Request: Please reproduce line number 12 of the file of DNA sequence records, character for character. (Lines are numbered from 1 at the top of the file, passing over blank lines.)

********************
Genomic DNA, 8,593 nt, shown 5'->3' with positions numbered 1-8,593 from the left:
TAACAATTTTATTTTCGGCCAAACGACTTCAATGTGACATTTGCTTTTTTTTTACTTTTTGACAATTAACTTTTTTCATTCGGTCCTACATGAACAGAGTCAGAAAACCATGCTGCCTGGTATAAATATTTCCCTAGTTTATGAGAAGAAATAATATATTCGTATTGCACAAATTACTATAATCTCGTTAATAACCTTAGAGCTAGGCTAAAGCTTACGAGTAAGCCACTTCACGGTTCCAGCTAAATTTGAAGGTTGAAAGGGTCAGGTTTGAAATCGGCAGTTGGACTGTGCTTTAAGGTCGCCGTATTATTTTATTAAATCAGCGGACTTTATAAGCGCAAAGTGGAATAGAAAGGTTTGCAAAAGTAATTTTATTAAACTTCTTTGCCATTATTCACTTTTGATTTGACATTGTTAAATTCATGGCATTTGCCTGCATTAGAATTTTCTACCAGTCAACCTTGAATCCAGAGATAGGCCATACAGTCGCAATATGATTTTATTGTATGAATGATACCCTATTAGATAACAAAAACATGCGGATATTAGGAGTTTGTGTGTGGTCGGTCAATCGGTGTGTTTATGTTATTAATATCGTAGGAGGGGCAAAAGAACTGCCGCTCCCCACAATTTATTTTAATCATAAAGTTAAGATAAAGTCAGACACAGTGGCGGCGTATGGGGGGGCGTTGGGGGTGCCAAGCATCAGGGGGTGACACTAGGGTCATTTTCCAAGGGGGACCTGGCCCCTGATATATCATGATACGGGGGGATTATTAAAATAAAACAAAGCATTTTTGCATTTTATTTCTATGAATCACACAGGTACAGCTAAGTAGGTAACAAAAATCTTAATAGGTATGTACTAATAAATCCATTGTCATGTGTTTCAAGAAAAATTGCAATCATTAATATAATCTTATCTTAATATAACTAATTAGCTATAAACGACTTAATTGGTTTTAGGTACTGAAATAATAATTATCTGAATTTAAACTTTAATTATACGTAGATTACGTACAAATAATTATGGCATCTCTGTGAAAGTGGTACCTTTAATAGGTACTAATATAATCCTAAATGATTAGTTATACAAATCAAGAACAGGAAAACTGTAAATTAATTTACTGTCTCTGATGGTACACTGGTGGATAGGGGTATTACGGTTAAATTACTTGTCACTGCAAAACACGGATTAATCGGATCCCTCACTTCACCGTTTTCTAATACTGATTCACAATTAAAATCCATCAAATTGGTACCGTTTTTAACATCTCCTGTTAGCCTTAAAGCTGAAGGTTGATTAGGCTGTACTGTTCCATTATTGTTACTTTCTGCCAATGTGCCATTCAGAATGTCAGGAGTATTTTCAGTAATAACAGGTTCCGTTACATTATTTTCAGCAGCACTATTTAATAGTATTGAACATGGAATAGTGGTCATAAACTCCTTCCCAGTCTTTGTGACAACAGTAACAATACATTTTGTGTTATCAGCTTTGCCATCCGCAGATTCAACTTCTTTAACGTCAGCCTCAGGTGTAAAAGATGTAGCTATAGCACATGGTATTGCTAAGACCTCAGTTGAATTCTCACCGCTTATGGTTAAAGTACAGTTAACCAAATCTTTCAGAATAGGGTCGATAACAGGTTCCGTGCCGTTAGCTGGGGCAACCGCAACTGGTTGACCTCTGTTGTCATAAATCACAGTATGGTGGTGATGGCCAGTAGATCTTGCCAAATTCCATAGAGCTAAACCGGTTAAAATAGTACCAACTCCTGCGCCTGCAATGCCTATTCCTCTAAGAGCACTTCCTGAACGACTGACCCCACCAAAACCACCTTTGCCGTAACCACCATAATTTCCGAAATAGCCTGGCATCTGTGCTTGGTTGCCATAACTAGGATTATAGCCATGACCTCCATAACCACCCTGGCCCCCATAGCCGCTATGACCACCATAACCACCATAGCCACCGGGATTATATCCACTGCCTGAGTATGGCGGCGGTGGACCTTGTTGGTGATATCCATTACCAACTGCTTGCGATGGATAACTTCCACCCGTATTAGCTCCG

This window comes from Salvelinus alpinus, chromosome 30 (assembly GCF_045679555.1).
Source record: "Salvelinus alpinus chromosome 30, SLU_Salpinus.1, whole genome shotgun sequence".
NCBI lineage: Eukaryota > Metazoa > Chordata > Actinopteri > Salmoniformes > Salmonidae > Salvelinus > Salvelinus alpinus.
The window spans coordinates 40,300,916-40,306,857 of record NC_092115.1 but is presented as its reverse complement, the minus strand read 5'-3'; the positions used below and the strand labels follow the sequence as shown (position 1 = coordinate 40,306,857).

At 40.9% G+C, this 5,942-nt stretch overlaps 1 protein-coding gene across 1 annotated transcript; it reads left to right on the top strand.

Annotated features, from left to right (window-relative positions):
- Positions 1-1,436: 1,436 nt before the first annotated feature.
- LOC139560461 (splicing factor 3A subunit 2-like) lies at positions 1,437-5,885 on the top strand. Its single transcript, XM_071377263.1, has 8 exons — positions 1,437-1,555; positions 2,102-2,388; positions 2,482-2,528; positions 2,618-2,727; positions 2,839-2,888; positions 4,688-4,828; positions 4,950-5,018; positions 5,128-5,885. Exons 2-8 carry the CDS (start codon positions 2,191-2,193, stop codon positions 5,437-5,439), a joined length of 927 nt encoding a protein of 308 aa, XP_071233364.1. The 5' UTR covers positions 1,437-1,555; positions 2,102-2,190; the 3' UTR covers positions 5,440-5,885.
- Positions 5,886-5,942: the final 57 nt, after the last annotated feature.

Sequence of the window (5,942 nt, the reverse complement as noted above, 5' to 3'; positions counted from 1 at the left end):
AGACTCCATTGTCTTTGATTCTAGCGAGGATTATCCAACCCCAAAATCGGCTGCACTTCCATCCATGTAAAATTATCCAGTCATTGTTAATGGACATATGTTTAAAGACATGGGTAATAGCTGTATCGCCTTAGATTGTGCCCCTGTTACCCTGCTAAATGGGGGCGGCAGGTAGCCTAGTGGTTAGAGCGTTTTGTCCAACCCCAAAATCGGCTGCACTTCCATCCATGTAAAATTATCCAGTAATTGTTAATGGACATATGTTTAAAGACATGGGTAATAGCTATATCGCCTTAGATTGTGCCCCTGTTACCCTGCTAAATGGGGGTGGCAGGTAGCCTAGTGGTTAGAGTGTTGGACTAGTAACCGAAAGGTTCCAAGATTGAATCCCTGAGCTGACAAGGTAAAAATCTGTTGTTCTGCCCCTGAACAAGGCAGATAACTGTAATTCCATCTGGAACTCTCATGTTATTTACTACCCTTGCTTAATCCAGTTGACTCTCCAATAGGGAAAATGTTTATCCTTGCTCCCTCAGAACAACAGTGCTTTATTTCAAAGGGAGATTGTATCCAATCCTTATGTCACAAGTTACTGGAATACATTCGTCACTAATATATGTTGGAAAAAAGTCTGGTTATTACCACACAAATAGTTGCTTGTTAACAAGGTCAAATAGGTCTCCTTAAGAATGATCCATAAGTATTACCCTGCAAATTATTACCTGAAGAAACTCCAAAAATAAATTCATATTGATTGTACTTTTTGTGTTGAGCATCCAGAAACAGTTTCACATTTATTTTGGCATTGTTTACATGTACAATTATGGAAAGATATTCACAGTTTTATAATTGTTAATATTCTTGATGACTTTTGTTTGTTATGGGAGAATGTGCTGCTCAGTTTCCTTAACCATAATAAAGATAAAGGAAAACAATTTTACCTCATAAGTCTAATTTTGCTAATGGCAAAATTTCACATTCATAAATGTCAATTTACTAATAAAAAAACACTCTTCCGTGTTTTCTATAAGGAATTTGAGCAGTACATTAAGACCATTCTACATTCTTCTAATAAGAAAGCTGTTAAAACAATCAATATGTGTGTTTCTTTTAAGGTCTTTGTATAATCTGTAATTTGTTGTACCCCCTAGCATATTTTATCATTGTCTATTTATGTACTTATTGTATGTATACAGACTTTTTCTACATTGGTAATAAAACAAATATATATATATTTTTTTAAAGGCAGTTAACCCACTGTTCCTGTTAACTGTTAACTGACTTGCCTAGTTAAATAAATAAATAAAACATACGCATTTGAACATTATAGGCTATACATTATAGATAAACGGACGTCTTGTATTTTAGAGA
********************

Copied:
Sequence of the window (5,942 nt, the reverse complement as noted above, 5' to 3'; positions counted from 1 at the left end):